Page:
of Georgia; The Georgia Railroad Company; The Georgia Pacific Railway Company; The Norfolk and Western Railroad Company; The Port Royal and Augusta Railway Company; The Richmond and Danville Railroad Company; The Savannah, Florida and Western Railway Company; The Seaboard and Roanoke Railroad Company; The South Carolina Railway Company; The Western Railway of Alabama; The Wilmington and Weldon Railroad Company; The Wilmington, Columbia and Augusta Railroad Company; The Baltimore, Chesapeake and Richmond Steamboat Company; The Clyde Steamship Company; The Merchants' and Miners' Transportation Company; The Ocean Steamship Company; The Old Dominion Steamship Company.
These cases being at issue upon complaints and answers on file, and having been duly heard and submitted by the parties, and full investigation of the matters and things involved herein having been had, and the commission having on the date hereof made and filed a report and opinion containing its finding of fact and conclusions thereon, which said report and opinion is hereby referred to and made a part of this order, and the commission having, as appears by said report and opinion, found and decided, among other things, that the rates complained of and set forth in said report and opinion as in force over roads operated by carriers defendant herein, and forming routes or connecting lines leading southerly from Chicago or Cincinnati to Knoxville, Tenn., Chattanooga, Tenn., Rome, Ga., Atlanta, Ga., Meridian, Miss., Birmingham, Ala., Anniston, Ala., and Selma, Ala., are unreasonable and unjust, and in violation of the provisions of the Act to Regulate Commerce:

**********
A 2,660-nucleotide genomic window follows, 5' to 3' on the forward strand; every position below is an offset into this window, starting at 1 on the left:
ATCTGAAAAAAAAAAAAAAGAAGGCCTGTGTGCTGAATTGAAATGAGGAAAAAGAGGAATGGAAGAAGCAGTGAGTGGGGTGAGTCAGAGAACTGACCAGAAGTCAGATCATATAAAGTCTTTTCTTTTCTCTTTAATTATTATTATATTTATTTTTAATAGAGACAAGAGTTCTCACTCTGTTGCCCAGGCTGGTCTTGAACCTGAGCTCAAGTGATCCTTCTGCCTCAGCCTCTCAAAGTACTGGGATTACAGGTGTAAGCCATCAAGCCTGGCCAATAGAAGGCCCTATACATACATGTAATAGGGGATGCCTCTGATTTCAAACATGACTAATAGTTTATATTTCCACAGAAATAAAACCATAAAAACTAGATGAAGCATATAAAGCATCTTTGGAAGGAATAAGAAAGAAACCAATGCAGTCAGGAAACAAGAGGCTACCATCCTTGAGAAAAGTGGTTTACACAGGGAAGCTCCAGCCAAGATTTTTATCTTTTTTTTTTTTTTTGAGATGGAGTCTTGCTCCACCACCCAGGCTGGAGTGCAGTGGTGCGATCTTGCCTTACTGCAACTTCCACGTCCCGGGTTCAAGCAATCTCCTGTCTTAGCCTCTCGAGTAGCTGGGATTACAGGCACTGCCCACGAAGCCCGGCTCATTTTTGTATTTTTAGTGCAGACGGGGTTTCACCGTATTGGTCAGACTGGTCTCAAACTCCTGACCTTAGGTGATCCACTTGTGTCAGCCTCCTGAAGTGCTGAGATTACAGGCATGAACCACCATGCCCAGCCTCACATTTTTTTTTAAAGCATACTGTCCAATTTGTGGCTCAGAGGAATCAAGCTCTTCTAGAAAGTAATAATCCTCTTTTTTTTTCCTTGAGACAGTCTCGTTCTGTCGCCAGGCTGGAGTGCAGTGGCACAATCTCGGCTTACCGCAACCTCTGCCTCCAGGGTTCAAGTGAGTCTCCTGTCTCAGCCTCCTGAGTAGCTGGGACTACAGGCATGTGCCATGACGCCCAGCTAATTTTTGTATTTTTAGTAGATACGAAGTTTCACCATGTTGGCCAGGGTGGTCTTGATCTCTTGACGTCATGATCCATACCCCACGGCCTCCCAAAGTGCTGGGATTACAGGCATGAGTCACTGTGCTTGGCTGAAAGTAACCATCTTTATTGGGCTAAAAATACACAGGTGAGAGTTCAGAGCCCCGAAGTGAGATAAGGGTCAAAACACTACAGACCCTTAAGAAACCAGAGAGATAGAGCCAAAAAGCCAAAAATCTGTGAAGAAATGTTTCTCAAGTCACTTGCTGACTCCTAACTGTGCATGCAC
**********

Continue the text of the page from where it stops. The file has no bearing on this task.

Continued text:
It is ordered and adjudged that the above-named defendants, and each of them, engaged or participating in the transportation of freight articles enumerated in the Southern Railway and Steamship Association classification as articles of the first, second, third, fourth, fifth, or sixth class, do from and after the tenth day of July, 1894, wholly cease and desist and
thenceforth abstain from charging, demanding, collecting, or receiving any greater aggregate rate or compensation per hundred pounds for the transportation of freight in any such class from Cincinnati, in the State of Ohio, or from Chicago, in the State of Illinois, to Knoxville, Tenn., Chattanooga, Tenn., Rome, Ga., Atlanta, Ga., Meridian, Miss., Birmingham, Ala.. Anniston, Ala., or Selma, Ala., than is below specified in cents per hundred pounds under said numbered classes, respectively, and set opposite to said points of destination; that is to say:
And said defendants, and each of them, are also hereby notified and required to further readjust their tariffs of rates and charges so that from and after said 10th day of July, 1894, rates for the transportation of freight articles from Cincinnati and Chicago to Southern points other than those hereinabove specified shall be in due and proper relation to [17 S.Ct. 898] rates put into effect by said defendants in compliance with the provisions of this order.
And it is further ordered that a notice embodying this order be forthwith sent to each of the defendant corporations, together with a copy of the report and opinion of the commission herein, in conformity with the provisions of the fifteenth section of the Act to Regulate Commerce.